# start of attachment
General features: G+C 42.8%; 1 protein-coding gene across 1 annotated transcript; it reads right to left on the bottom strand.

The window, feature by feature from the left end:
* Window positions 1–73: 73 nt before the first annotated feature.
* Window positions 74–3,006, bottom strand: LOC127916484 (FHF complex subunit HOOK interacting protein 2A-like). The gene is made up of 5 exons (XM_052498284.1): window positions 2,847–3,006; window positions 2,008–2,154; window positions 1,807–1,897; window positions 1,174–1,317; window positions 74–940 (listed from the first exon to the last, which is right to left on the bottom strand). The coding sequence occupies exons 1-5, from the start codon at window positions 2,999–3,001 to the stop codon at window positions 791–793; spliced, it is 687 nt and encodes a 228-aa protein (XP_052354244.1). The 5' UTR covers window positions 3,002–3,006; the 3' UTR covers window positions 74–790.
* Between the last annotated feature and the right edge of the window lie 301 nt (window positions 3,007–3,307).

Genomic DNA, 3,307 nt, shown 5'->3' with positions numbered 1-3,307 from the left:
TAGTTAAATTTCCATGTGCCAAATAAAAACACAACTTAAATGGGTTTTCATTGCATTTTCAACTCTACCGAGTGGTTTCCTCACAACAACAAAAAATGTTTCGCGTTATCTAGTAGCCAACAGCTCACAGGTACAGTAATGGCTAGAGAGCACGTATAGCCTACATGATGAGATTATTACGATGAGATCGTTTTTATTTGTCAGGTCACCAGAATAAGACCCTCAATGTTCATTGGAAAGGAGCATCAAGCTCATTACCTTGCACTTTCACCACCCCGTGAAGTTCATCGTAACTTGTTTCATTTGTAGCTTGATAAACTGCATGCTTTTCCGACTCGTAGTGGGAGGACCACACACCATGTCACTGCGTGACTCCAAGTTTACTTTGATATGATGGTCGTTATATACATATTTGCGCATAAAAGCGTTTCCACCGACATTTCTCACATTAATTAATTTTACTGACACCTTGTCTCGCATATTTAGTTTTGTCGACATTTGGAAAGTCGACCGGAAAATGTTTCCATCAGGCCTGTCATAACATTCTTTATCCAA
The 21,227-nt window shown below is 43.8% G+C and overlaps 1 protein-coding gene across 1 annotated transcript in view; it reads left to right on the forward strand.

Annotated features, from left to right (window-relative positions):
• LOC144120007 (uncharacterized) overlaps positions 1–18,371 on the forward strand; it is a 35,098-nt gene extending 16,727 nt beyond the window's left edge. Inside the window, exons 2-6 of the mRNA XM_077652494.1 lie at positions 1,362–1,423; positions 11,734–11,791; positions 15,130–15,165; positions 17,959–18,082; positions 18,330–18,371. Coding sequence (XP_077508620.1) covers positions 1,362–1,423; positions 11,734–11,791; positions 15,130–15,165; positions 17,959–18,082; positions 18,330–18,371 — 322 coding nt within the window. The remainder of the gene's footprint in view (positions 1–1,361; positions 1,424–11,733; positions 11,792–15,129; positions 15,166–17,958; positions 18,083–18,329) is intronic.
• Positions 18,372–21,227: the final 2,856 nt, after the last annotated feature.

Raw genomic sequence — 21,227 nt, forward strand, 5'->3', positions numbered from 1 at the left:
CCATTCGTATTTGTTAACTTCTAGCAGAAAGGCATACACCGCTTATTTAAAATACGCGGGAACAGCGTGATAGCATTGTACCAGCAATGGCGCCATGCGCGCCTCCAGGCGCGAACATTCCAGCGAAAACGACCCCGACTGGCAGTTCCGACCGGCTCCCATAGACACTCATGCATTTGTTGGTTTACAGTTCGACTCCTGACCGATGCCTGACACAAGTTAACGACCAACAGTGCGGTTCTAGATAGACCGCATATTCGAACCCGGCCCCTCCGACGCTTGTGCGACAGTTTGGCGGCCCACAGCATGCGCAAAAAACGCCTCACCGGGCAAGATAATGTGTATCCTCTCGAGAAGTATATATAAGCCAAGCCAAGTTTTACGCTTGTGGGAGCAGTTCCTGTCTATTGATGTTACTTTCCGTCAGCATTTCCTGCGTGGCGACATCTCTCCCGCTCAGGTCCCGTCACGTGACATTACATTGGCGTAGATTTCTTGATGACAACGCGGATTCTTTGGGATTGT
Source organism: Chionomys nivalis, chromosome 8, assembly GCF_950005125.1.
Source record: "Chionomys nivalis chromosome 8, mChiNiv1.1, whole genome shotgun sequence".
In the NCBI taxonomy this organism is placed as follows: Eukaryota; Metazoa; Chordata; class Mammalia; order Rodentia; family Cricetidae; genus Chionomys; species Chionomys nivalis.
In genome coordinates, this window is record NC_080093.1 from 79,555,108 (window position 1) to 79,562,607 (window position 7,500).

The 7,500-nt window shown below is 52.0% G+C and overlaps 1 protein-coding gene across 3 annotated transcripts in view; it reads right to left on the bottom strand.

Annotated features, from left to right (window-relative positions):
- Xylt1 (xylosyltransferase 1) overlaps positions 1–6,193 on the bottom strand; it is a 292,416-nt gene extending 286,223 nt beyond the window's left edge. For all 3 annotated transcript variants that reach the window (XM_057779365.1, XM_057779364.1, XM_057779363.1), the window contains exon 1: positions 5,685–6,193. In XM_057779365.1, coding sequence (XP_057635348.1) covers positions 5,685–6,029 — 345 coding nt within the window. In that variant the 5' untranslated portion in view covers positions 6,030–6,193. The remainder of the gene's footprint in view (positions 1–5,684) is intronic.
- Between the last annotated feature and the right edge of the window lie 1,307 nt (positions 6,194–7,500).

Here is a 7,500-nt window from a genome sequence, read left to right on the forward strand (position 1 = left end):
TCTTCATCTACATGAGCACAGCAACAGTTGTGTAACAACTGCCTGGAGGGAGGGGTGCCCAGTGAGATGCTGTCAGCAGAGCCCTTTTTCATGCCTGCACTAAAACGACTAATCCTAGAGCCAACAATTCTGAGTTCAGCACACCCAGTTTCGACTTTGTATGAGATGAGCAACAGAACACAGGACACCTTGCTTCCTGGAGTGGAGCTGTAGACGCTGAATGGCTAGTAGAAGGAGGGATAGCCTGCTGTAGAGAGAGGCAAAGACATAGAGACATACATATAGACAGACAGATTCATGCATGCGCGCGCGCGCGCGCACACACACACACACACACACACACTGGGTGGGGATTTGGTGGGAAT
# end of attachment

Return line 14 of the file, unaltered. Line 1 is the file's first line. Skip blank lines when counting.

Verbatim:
Source organism: Chionomys nivalis, chromosome 8, assembly GCF_950005125.1.